Regulators Across Globe Look to Get in Step Over HFT
Longer-term institutional investors, who operate on behalf of large clients, such as pension funds and life insurance companies, and are less reliant on speed, take a dim view of ultra-fast traders as they leave long-only investors having to pay more for their stocks or earn less on sales due to the presence of this high-speed order flow.
Regulators are also concerned that markets are being manipulated by such strategies and high-frequency traders have been blamed, in some quarters, for the U.S. ‘flash crash’ of May 2010 when the Dow Jones Industrial Average index plunged 1,000 points, almost 9%, only to recover within minutes.
Automated trading has grown rapidly in recent years as equity markets have fragmented across multiple venues and proponents of high-frequency trading say that more liquidity is being pumped into these venues, benefiting all investors.
Hong Kong’s Securities and Futures Commission (SFC) this week announced that it will be holding a two-month consultation on “proposals to enhance the regulatory framework for electronic trading, which includes internet trading, direct market access (DMA) and algorithmic trading”. It is a sign that Asian regulators are beginning to move into line with their counterparts in the U.S. and Europe, who are already examining the practice. The Singapore Exchange has also recently strengthened its pre-trade risk controls governing DMA to its equity and derivatives markets.
It is thought that micro-second transactions now account for some 70% of daily volumes in the U.S., while that figure is around 40% in Europe and less again in Asia.
“The proposed framework aims to strike a balance between facilitating market developments and maintaining market integrity,” said Ashley Alder, chief executive of the SFC. “To manage risks arising from the use of sophisticated trading technology and practices, the industry must have appropriate controls in place when conducting electronic trading business.”
Key elements of the SFC proposals include a general requirements on all forms of electronic trading in respect of responsibility for orders, management and supervision, adequacy of system and record keeping; specific requirements on the provision of internet trading and DMA services, in particular, requiring that an intermediary put in place effective risk management and supervisory controls to monitor orders, including automated pre-trade controls and regular post-trade monitoring; and specific requirements on algorithmic trading related to testing of the algorithmic trading system and trading algorithms, user qualification and risk management controls.
“High-frequency trading is an existing part of the market and market structure that we live in today,” a market source, based in London, told Markets Media. “It’s a natural evolution of market making and prop trading in a highly automated environment.
“Having said that, for certain market participants it adds value and for others it doesn’t. It’s all about what you would consider useful liquidity. You need to differentiate between liquidity and volume. Volume is the number of principal trades that runs through the market. Liquidity is someone that gives me the other side of the trade so that I can implement my investment decision.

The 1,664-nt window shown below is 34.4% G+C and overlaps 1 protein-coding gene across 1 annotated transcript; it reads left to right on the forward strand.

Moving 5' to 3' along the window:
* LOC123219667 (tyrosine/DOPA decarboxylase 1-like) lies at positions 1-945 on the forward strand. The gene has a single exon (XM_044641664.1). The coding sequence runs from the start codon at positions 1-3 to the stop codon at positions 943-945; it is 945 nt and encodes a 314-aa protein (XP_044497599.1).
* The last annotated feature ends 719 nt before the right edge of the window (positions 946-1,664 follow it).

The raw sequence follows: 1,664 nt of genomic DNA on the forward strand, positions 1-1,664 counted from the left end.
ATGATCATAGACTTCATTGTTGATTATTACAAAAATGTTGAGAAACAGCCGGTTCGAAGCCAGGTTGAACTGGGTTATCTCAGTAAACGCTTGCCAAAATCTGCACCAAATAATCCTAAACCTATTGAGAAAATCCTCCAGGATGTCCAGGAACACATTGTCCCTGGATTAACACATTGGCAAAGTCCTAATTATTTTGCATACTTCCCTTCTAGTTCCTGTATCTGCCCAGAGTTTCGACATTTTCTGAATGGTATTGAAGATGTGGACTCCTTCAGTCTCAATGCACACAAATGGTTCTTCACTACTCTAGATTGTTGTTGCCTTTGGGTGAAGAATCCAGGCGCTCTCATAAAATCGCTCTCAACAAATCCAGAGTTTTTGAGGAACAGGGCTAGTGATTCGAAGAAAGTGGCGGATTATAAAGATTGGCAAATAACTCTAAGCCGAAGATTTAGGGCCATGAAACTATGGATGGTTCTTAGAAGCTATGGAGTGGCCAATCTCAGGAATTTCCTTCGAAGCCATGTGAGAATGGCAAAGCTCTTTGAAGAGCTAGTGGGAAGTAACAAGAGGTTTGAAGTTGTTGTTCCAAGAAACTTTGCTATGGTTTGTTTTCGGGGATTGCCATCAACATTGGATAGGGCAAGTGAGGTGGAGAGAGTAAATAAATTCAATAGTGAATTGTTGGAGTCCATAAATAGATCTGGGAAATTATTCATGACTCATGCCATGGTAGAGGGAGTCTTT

“HFT firms trade in very small sizes but extremely quickly and in an automated fashion. So for institutions in general it is not always seen as meaningful liquidity because it can lead to information leakages and so forth. But for retail investors and people who trade in a smaller size, to a lesser extent they suffer that issue but for them it can be meaningful liquidity. So, for certain participants and certain scenarios it offers value but for others and other scenarios it doesn’t.”
Some European exchanges, such as Oslo Børs and Borsa Italiana, are introducing measures to penalize high-frequency traders by imposing fees on members that cancel a high proportion of their orders.
While a recent study by trading technology provider Pragma Securities has revealed that institutional investors may be paying more for blue-chip U.S. stocks than they would have otherwise. These most heavily traded stocks are popular with HFT firms looking to make a quick profit, but longer-term investors have trouble buying and selling these shares, the report says, which leads to higher execution costs.
“Although volume and liquidity are often thought of as synonymous, the large number of shares typically posted on the book of very high volume stocks makes it difficult to gain priority and get executed with limit orders,” the report said. “In the race to stay close to a benchmark and avoid adverse selection, traders must get more aggressive to escape the crowded book of competing quotes, and suffer the consequences in worse shortfall.”
Technological advancements in recent years have also aided the rise of algorithmic practices, bringing new sources of risks to the markets.
“Market manipulation is not only morally reprehensible, but also carries a hefty price tag for the market, in particular for those that are providers of liquidity,” said Remco Lenterman, chairman of the FIA European Principal Traders Association, a Brussels-based lobbyist which represents firms that trade their own capital on European exchange-traded markets such as Knight Capital, Optiver, Getco, Citadel Securities and Quantlab Financial.
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